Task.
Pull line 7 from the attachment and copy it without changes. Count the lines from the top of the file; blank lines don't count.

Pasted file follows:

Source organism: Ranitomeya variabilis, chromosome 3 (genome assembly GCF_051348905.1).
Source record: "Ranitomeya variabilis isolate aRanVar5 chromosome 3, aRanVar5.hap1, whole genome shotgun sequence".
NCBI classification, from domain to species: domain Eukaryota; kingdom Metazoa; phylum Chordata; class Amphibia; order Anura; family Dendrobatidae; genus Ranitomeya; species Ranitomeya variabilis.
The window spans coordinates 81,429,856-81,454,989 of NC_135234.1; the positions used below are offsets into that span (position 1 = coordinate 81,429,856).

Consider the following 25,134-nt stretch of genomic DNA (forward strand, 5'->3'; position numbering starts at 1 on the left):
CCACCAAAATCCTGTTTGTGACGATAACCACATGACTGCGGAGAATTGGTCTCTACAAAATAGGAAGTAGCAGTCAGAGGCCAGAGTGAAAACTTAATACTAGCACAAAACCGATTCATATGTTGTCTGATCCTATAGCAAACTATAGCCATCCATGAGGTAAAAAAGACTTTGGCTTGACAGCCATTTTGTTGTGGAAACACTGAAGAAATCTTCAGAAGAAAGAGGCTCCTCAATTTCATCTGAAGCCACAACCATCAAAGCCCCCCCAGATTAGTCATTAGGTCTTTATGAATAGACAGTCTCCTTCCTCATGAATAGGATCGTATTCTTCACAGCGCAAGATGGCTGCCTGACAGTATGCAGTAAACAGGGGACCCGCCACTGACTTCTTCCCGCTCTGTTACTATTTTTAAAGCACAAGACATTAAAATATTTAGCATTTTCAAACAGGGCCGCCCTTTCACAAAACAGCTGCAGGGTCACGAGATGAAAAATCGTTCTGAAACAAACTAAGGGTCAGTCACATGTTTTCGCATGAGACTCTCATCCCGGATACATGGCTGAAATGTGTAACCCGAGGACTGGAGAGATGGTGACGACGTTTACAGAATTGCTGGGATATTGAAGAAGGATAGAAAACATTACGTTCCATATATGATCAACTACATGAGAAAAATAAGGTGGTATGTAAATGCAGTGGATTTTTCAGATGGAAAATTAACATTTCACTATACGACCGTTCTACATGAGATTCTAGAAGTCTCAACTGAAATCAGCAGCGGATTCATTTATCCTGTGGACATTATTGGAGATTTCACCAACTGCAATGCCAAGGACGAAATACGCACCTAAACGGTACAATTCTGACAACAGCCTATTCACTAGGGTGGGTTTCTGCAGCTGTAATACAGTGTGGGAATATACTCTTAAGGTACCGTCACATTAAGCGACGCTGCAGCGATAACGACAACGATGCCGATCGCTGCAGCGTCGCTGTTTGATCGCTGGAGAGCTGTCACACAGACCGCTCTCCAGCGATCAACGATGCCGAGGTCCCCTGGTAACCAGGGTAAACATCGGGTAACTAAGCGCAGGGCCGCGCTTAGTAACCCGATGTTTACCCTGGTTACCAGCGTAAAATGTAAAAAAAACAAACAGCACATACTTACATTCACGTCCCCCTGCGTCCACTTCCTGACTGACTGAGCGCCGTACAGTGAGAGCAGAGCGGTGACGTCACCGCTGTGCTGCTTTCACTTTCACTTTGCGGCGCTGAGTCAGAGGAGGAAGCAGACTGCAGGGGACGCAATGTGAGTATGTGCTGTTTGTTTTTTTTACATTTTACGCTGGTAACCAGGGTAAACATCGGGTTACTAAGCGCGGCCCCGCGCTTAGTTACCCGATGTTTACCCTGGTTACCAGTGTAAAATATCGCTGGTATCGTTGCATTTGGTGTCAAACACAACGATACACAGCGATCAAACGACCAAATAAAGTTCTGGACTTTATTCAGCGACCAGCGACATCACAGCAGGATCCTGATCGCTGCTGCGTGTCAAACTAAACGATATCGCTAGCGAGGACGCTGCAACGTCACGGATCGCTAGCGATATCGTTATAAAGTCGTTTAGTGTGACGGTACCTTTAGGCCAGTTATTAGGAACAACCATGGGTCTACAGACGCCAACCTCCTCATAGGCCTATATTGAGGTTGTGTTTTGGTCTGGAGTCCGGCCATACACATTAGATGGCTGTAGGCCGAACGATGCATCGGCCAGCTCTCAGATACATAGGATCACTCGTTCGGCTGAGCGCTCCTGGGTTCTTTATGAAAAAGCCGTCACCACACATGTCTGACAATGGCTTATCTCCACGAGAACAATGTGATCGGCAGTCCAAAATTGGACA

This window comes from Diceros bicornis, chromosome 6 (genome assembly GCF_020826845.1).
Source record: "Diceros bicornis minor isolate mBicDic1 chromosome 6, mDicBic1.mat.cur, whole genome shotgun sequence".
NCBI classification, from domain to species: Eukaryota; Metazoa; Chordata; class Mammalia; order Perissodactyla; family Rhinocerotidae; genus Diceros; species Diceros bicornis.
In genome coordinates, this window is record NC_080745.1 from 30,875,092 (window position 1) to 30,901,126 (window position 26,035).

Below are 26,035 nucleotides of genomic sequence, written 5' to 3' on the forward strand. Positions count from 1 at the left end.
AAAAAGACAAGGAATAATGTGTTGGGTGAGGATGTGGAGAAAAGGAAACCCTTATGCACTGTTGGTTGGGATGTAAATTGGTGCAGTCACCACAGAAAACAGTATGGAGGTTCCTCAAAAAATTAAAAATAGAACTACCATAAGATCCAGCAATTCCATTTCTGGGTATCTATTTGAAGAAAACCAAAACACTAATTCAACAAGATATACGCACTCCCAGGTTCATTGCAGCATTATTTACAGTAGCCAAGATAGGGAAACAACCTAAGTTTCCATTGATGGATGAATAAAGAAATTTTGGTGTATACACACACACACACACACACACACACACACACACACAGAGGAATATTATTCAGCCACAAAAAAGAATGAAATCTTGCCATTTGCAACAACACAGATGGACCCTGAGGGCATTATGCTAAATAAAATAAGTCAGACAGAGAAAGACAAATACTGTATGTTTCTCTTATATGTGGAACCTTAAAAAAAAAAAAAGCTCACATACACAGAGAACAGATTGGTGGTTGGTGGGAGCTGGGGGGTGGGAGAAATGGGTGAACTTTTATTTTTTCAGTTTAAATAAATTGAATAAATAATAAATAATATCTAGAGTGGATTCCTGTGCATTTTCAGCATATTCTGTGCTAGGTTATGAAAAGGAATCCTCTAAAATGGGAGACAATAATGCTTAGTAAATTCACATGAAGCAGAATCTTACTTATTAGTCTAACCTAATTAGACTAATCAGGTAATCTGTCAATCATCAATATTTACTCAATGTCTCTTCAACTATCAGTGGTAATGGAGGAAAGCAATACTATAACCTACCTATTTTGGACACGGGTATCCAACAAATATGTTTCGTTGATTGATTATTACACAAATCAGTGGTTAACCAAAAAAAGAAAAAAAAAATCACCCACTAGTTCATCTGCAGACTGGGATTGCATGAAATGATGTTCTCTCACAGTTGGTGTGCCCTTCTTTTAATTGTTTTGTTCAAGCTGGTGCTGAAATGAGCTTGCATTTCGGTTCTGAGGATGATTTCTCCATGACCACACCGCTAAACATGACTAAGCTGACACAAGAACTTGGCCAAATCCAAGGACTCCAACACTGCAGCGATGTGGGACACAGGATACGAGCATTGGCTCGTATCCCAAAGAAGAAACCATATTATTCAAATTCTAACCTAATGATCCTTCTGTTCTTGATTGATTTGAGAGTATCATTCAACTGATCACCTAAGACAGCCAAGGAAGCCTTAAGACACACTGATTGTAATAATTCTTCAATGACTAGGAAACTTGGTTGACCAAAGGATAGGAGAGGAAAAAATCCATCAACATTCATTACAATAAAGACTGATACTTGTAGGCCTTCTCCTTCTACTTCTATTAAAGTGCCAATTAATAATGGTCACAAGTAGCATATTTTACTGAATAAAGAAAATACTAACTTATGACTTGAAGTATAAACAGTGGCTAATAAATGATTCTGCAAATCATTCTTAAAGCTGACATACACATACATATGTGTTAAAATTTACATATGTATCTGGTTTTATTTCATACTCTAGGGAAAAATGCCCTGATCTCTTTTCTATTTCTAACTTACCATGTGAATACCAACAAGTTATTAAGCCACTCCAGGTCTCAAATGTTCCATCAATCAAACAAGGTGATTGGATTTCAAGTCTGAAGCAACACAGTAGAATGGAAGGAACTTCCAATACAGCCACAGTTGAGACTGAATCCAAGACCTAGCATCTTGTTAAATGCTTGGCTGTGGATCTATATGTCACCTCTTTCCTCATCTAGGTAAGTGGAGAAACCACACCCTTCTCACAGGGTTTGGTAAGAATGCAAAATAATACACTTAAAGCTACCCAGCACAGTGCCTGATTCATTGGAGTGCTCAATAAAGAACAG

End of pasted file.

This window comes from Diceros bicornis, chromosome 6 (genome assembly GCF_020826845.1).